In the mid-twentieth century, Brigham Young University’s student population continued to grow as more students from further afield sought enrollment at the flagship university of The Church of Jesus Christ of Latter-day Saints. In its ongoing efforts to grow the campus, BYU purchased the building which eventually became Knight Mangum Hall in 1943 from the National Youth Administration (NYA), a New Deal program designed to maintain education and employment among young adult men and women.
NYA built the edifice in the mid-1930s as a shop building to teach auto maintenance skills, and BYU initially planned to use the facility for similar purposes in its Industrial Arts program. However, university administrators changed their plans and decided to use the building as a women’s dormitory, renaming it Campus Dormitory. The decision to use the building as housing was so abrupt that few renovations were made to make it suitable for living. The university filled the hall with bunk-beds, and coeds hung sheets from the ceiling to cordon off sleeping spaces and create a semblance of privacy.
BYU began renovating the hall to make it more suitable as a dormitory in 1946 and added a kitchen, dining room, and laundry over eight years. When renovations were completed in 1954, administrators renamed the building Knight Mangum Hall, after Jennie Pearl Knight Mangum and Lucy Jane “Jennie” Brimhall Knight, respectively a daughter and daughter-in-law of Jesse Knight and Amanda McEwan Knight, a philanthropist couple who supported BYU in the early-twentieth century. Jennie Pearl was active in her religious and civic communities and established a scholarship at Provo High School. Lucy Jennie was the daughter of George H. Brimhall, a former BYU president, and in 1898 she had been one of the first two single women to serve as missionaries for The Church of Jesus Christ of Latter-day Saints, serving alongside Inez Knight, another daughter of the Knights. Both were considered lifelong friends of the university.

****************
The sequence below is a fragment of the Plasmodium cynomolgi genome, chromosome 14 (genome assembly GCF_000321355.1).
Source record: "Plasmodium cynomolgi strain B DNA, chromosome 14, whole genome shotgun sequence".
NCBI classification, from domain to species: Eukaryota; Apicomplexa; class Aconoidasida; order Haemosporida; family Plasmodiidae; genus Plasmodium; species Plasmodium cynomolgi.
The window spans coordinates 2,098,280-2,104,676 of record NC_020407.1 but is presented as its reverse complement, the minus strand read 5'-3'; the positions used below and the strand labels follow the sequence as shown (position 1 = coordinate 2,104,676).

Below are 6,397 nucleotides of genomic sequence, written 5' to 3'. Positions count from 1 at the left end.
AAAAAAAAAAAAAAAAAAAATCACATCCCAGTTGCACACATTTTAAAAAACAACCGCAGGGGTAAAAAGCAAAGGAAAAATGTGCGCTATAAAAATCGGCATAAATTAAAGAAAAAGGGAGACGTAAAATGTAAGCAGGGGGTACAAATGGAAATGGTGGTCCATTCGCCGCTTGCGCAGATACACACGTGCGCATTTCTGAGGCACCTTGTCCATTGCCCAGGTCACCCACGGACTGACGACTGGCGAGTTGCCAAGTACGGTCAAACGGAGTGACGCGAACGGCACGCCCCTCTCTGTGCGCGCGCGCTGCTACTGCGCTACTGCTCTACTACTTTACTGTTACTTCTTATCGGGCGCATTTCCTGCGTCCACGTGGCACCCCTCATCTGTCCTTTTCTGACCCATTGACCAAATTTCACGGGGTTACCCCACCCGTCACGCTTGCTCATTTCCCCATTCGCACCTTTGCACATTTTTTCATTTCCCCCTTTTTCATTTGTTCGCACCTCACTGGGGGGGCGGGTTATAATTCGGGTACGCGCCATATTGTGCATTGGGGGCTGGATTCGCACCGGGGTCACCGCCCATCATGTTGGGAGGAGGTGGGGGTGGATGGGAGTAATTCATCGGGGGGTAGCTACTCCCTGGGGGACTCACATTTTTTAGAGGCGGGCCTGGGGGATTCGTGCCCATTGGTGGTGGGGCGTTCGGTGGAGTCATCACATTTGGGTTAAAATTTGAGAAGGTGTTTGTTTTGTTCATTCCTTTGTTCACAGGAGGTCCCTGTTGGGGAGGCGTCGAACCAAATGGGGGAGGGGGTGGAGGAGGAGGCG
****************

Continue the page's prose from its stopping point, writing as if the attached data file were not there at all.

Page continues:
By the 1950s, Knight Mangum Hall housed between 280 340 coeds at a time. In the early 1960s, however, huge dormitory complexes like Heritage Halls and Helaman Halls took over the heavy lifting in housing BYU students, perhaps diminishing Knight Mangum’s necessity. In June 1963, the Church took over Knight Mangum to use as a headquarters for its Language Training Mission, which taught missionaries foreign languages for ecclesiastical missions abroad.
In 1976, the Language Training Mission moved into a new headquarters, leaving Knight Mangum Hall back in BYU’s hands. Rather than restore it to housing use, BYU maintained it as an office space for faculty.
Since it was no longer used as a dormitory, at some point the campus began calling it the Knight Mangum Building. Eventually, every department of the College of Family, Home, and Social Sciences spent some time in Knight Mangum, as did the Joseph Fielding Smith Institute for Latter-day Saint History.
With the building aging and falling behind modern standards for safety, university administration decided to demolish the building. BYU tore down Knight Mangum in the summer of 2008.